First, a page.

Strategic plans, by definition, are focused on the future, and WW2020 is an ambitious project requiring member investment.  The Board feels, because Westwood’s member and financial condition are so strong, that now is the time to embark on something aspirational.  When the economy, and perhaps membership, slows, something like this would be unlikely.  Conversely, some feel when times are good, that is exactly the time to leave well enough alone, and we get that.


  1. If the club is in such good shape, why can’t we just pay for this out of cash or cash flow?

Our financial condition has improved dramatically over the past four years, largely thanks to the influx of members I referenced in the President’s blog, available at  We subscribe to a private Club Benchmarking service, and those figures tell us Westwood is in the upper quartile of clubs of similar profile for financial efficiency, so members should feel good about that.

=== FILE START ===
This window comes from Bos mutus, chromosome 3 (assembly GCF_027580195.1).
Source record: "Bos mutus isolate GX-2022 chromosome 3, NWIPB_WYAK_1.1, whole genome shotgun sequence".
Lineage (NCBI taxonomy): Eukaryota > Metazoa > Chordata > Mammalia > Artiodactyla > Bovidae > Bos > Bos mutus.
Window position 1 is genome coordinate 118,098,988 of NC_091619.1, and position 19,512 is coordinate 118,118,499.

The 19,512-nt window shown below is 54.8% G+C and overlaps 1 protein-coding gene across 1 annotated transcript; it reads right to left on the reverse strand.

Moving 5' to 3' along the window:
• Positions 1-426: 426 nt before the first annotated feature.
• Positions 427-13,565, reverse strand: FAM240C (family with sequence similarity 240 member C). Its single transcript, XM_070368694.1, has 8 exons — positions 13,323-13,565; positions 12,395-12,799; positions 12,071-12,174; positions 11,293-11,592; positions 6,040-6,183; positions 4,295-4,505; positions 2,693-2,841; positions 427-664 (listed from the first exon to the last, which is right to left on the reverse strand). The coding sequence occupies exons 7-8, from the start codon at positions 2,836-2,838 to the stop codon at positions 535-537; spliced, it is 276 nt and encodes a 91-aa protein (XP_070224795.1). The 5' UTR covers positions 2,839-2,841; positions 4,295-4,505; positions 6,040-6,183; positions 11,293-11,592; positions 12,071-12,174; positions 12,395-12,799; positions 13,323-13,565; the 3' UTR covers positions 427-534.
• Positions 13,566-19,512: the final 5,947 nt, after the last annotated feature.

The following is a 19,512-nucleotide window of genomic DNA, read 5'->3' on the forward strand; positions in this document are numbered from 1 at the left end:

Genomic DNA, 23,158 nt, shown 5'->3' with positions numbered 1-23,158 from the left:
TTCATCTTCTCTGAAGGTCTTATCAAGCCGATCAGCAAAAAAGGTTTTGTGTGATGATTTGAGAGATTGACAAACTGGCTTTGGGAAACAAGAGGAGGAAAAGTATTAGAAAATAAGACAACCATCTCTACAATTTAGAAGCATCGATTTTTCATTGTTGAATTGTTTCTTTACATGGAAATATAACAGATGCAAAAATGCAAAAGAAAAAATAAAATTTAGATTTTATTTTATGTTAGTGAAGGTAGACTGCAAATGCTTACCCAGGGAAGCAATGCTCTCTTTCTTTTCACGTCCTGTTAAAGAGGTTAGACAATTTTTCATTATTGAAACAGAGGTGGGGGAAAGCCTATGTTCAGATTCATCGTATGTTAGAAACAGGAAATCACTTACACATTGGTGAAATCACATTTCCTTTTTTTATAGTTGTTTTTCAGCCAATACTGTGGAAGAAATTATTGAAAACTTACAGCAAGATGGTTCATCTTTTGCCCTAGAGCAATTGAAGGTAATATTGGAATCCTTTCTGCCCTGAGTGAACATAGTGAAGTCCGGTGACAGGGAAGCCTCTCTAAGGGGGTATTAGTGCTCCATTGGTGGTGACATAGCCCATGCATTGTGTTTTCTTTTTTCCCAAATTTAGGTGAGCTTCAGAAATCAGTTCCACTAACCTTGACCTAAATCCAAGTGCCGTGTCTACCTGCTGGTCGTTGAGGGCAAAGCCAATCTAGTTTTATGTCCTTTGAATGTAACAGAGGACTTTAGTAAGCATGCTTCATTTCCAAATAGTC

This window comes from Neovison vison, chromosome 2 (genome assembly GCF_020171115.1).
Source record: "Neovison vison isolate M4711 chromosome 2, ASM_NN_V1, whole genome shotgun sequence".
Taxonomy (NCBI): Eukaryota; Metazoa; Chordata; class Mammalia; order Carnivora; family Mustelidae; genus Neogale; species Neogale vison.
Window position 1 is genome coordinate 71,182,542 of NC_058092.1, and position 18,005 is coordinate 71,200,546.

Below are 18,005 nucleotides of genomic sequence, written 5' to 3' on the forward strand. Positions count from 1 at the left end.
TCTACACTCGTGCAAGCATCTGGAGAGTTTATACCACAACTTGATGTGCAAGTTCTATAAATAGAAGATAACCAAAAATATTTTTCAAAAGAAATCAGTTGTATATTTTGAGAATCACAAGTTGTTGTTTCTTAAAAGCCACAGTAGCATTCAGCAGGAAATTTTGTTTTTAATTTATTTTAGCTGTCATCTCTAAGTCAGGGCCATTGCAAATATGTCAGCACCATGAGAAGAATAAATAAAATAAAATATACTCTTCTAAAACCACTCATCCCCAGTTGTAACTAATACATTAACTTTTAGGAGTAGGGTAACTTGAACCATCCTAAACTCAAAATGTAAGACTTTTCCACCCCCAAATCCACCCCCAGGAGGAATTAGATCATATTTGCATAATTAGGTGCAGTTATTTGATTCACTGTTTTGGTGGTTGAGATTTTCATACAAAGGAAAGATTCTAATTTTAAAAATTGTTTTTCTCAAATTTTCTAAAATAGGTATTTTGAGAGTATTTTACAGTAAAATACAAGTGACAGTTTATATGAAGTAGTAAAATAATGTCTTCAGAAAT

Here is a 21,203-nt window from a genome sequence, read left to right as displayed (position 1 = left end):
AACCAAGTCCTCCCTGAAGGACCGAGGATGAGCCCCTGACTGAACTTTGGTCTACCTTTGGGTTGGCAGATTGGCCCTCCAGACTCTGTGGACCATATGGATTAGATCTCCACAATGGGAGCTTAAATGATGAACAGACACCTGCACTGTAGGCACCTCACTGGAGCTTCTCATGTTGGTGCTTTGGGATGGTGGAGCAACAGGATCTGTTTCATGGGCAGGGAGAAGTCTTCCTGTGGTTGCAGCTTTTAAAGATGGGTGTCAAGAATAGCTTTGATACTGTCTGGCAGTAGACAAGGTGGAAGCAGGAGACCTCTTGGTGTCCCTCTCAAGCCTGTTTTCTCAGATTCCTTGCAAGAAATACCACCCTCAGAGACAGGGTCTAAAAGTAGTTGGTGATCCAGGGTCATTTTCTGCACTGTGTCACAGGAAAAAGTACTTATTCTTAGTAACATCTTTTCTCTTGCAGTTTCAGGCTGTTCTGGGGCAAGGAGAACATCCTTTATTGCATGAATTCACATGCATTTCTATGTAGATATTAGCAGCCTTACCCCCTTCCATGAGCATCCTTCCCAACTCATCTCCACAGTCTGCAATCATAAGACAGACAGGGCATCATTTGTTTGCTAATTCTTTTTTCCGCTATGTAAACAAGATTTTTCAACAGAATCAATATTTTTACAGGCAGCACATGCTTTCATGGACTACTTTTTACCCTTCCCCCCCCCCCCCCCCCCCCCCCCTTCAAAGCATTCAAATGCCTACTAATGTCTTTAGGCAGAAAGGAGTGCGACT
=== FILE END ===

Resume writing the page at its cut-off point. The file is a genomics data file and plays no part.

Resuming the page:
That said, we do not have strategic reserves, nor the discretionary cash flow, to save up for a project of this scale in any reasonable time frame.  Like most non-profit clubs, we run a break even operation to keep member dues in check.  So we do not “generate cash” on an ongoing basis.  We spend about $250,000/yr on capital expenditures (physical plant), and the vast majority of that is invested in deferred maintenance – both planned (~3/5) and a reserve for unforeseen needs (~2/5 – i.e. remember when the pool drained itself?).  Our history and analysis tell us those capital investment dollars will be largely spoken for by deferred maintenance projects for the foreseeable future.  Our cash reserves provide for about 45 day’s expenses.  So, as president and past treasurer, I do not support dipping into those reserves for capital projects.


  1. We borrowed money the last time – why can’t we do it again?